How To Raise Prices Without Losing Fitness and Wellness Customers

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Here’s how to raise prices in your health, fitness or wellness business. Clue #1: don’t do THIS:

TYPICAL BADLY-PLANNED & POORLY-COMMUNICATED
PRICE INCREASE ANNOUNCEMENT:

A typical price increase announcement

If your health club, corporate wellness program, yoga studio or wellness center hasn’t raised its prices yet, you’re probably thinking about it.These seven communication techniques transform a potentially negative change into an opportunity to actually strengthen your customer and member relationships:

1) Start with value, not cost.

Your costs are irrelevant and uninteresting to your clients, customers and members. As far as they’re concerned, that’s your problem to manage.

Your business has to earn the right to raise prices by offering so much value to your customers that their reaction to an increase is:

“About time. In fact, I’d happily pay even more than that!”

Want to lose a customer? Send them a terse bureaucratic note that says “We haven’t raised our prices recently and costs have gone up so now we’re increasing our rates by 5%.” (That’s the postcard I just got from my health club, by the way.)

2) Remind them of past benefits.

Refresh their memory with a short recap of the difference you’ve made in their lives during the last year.

If you’re able to personalize it by pointing out specific accomplishments, great. At a minimum, point out new or enhanced products and services that your wellness business has added.

If your weight management program added new counseling features, mention them. Perhaps you’ve upgraded your staff and you now employ only licensed healthcare professionals like RDs and physical therapists. Your health club or fitness center probably added new equipment or updated your group fitness classes. Or your yoga studio may have added yoga therapy or new styles of yoga. You may have offered free events like health fairs or public seminars or sponsored community or charitable events.

3) Excite them about the future.

Position your price increase as an investment that will pay off for your customer with even more benefits that they’ll enjoy over the upcoming months.

Planning to add a new fitness class? Or an affordably-priced sports league? Maybe you’re expanding your line of nutritional supplements or adding a new therapeutic modality at your wellness center. Perhaps you’ve lined up local physicians and dietitians who’ll offer free healthy living seminars.

4) Offer the “sleeves out of your vest”.

Pair a negative – the price increase – with a positive – something that your customer will value and that costs you little or nothing to offer.

For example, if your health club is raising its monthly fees, give every member who comes in on the first day of the month for the rest of the year a free bottle of water. Or include a booklet of healthy living tips or inspirational customer success stories written by your staff.

Another good option that can actually lead to additional revenues – a certificate for a complimentary health risk assessment.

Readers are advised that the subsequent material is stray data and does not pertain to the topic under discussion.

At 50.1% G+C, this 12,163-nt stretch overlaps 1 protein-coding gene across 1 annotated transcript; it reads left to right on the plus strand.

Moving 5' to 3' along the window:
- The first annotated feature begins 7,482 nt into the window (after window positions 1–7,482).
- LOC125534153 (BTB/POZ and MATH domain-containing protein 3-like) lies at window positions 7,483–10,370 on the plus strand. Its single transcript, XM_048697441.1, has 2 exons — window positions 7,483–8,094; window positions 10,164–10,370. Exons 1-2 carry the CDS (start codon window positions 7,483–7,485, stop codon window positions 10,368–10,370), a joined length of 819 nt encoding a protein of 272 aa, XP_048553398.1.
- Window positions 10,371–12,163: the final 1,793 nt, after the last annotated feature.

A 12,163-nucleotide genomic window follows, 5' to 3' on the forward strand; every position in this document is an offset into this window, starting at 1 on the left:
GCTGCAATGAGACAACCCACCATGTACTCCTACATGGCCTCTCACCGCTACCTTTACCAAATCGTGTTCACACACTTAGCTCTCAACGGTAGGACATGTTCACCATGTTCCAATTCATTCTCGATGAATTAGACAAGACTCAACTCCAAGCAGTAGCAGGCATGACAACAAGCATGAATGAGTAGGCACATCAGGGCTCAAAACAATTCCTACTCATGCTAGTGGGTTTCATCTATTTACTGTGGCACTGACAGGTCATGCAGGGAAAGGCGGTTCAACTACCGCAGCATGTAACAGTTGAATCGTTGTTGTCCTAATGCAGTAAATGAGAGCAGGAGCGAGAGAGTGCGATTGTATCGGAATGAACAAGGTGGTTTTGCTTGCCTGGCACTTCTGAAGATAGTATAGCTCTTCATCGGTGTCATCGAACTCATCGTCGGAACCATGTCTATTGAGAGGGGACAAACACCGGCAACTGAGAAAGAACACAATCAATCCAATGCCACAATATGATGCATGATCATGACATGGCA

5) Skyrocketing costs are a special case.

Sometimes, despite your best efforts, a certain cost skyrockets. The most obvious example for wellness businesses whose health coaches and other health and wellness professionals travel to client sites is the sharp increase during the last couple of years in the price of gasoline.

Customers may have some sympathy for these cost increases, so in this situation it’s OK to briefly explain unusually high and hard-to-control cost spikes that have dramatically affected your business and necessitated a price increase.

Three words to the wise, however:

First, you STILL have to sell the value of what you’re providing. It doesn’t matter how well you explain the cost increase. If people simply don’t think your services are worth another $60/year, you’re cooked.

Second, “normal” cost increases are just part of doing business. Don’t expect sympathy from your customers if you’re blaming your price increase on higher costs in general.  No one’s cutting them a break, right?

Third, be ready to drop your prices if that certain cost goes down. That’s why you saw water delivery services and drycleaners add a fuel surcharge that they later suspended as gas prices dropped sharply.

6) Toot your own horn.

Let your customers know that you’ve been able to minimize your price increase thanks to your team’s careful cost management.

Did you negotiate a rent reduction for your health club, yoga studio or wellness center? Maybe you switched from incandescent light bulbs to compact fluorescents. Did you add fans to keep the workout area comfortable while saving on air-conditioning?

Make sure they know that you actively control your costs.

7) Consider strategic price increases.

Targeted price increases avoid the risk of unintended customer attrition associated with across-the-board increases.

A strategic price increase is designed to eliminate a certain product, service, or customer segment with minimum hassle. Say you have a program that’s tough to keep staffed or is “high maintenance” for some other reason. But you don’t want the bad word-of-mouth associated with simply shutting it down.

Another way to accomplish the same result is simply to raise the price significantly. Customers will drop out of that program without the hard feelings that other approaches might cause.